Book Blurb:
Yes, yes. Unrightful ruler. Lost heir. Runaway bride. But plots go astray when the Four Divine Animals get involved: Unicorn, Phoenix, Dragon, and ... Tortoise? The land of Layounna is in disorder. Rumors are growing that the regent murdered his wife, the true ruler. Elsie, the girl he demands as his second wife, vanishes from the castle, and no mystical arts can find her. Elsie's daring escape into the wilderness sets off interlocking events that lead directly to Kinnan, who claims Layounna as the illegitimate son of the dead ruler. And they say a unicorn has been sighted.

Wednesday, October 10, 2012

Marja McGraw

Authors Supporting Authors

When I started writing there was no doubt in my mind about what I would write. There was nothing I enjoyed reading more than mysteries, so why would I go in any other direction? What I didn’t know or expect was how many friends I’d make in the process. Mystery writers are a unique group of women and men.

I have two friends that I share a unique… Well, I have more than two friends, but for purposes of this comment, I’ll stick with two. When something good happens to any of the three of us, we have a very simple conversation. It goes like this: “I just received a contract for my new book,” and the others say, “EEEEEEEEEEEEKKKKKKKK!!!!!!!!!!!!” Now how’s that for support? (Can you tell this conversation takes place via emails?)

I’ve met a few of the Big Girls, and by Big Girls I mean the ones who sell a lot of books. I’ve met many less well-known authors, too, but I can’t stand a name-dropper so I’ll leave it at that. They were all memorable. Now that’s funny because most of these women wouldn’t remember me, but the point is, I remember them because they were pleasant and friendly, and took the time to be sociable.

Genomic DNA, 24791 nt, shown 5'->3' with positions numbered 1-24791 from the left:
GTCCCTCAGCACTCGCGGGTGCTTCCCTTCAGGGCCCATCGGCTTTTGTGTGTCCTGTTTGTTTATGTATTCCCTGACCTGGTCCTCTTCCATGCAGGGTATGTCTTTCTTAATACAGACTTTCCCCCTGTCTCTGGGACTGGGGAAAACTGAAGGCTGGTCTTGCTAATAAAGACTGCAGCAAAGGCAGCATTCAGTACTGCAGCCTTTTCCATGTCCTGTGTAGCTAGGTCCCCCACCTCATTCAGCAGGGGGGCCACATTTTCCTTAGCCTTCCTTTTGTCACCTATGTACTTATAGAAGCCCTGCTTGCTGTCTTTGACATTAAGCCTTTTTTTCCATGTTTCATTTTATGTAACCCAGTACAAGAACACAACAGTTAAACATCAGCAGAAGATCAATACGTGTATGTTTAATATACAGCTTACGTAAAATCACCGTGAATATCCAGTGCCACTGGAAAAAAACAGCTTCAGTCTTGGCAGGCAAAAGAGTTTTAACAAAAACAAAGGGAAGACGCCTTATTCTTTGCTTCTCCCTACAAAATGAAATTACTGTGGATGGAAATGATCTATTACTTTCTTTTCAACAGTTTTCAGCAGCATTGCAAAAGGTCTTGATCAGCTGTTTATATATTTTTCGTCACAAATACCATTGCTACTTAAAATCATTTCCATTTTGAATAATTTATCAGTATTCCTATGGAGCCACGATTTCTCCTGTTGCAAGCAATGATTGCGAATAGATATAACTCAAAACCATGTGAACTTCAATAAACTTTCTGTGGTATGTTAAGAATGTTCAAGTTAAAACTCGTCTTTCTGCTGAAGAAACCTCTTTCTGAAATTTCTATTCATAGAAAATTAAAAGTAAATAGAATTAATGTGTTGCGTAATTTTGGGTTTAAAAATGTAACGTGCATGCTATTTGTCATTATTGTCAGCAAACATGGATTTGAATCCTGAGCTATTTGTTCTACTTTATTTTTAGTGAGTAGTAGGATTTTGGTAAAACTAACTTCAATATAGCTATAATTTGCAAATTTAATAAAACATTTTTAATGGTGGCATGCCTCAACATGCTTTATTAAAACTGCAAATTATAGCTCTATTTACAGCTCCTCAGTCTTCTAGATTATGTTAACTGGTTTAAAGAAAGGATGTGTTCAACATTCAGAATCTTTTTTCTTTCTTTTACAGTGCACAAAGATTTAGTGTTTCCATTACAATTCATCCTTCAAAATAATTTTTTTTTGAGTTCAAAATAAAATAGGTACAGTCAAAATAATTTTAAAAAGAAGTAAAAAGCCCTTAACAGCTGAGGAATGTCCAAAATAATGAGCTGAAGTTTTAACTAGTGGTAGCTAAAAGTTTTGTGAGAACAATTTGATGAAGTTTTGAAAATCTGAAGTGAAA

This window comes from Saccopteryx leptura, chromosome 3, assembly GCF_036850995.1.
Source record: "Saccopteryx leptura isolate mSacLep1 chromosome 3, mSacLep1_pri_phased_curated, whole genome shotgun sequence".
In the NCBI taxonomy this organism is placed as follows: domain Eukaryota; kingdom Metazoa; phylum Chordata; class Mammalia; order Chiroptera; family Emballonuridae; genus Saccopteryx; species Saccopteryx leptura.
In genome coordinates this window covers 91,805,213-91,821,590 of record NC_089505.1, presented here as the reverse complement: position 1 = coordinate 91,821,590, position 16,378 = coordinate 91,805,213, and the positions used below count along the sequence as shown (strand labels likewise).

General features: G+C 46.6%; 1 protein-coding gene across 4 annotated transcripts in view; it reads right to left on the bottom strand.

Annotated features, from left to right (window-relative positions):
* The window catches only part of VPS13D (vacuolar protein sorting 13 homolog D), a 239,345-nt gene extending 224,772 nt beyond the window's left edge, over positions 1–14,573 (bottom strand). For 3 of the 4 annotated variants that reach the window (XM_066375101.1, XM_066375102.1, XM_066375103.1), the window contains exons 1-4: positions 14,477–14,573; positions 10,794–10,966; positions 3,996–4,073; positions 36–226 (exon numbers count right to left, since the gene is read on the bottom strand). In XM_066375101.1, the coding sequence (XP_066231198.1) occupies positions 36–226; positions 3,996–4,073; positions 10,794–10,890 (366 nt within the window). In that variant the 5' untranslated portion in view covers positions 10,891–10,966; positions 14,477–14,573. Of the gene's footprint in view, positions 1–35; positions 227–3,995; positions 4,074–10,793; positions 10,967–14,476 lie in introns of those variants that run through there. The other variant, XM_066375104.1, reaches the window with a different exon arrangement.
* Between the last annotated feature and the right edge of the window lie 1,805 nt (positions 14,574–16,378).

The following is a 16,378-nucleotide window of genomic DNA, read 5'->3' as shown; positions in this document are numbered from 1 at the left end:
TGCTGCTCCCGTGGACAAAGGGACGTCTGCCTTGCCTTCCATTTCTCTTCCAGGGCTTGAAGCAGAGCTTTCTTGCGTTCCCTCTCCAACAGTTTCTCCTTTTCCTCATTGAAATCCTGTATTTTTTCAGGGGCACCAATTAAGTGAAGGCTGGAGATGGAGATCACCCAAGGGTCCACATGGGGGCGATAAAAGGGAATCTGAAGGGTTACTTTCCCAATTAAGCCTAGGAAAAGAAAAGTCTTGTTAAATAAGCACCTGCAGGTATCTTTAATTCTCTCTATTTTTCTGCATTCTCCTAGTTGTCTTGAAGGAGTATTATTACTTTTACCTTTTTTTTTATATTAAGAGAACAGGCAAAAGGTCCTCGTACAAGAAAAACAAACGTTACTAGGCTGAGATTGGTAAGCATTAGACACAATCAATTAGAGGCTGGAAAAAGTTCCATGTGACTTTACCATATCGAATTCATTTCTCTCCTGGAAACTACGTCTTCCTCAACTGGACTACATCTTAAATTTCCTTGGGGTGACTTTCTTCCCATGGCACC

I may never be one of the Big Girls, although one can always hope, but I do have a relatively nice fan base. When I wonder if I should be doing something other than writing, my mysterious friends remind me about that fan base, or a fan letter I received, or a good review. If I do something right, they’re right there to tell me, “Ya did good, kid.” Okay, so they don’t call me kid, but I’m sticking with that tag. I’ve seen these writers constantly support each other with writing, marketing and promotion ideas, and with comments on what a good job each of them is doing. They’ve even offered their homes to authors when they were visiting from another area. It doesn’t get much more personal than that.

It’s a two-way street though. If a mystery writer needs something from me, I’ll do it if I can, no questions asked. If I can’t help, I’ll try to offer an alternative suggestion. I’ve joined several groups made up of mystery writers, and I’ve never regretted one moment of time spent with them. The happiest moments are when I have the opportunity to meet these friends in person.

I’ve never met a group of people with so much in common who are always there for each other. Mystery writers rock! (Do people still say things rock?)

I’m just a simple person with simple needs, and every so often I want to say Thank You to a great group of “co-workers”, because in many ways that’s what we are. If it takes a village to do anything, then I hope that village is inhabited by mystery writers.

Thank you for inviting me to visit today, Chris.

Blog Blitz:
Where I am today.

Tuesday, October 9, 2012

ExcerpTuesday: Murder @ Play

Yvonne Walus

Chapter 1

Anonymous letters are always a cliché. In South Africa, they can also be deadly.

This one would contain no explosives or wires. Just a plain envelope and a photocopy of words cut out from newspapers.

How many copies?

Five. One for every guy at the Election Day after-party.

Or perhaps only four?

Yes, that would be truly brilliant. Only four.

Chapter 2

"Every marriage needs a glaze of mystery," her husband had said last night. "Even ours could do with a secret or three."

Christine Chamberlain thought theirs could do without.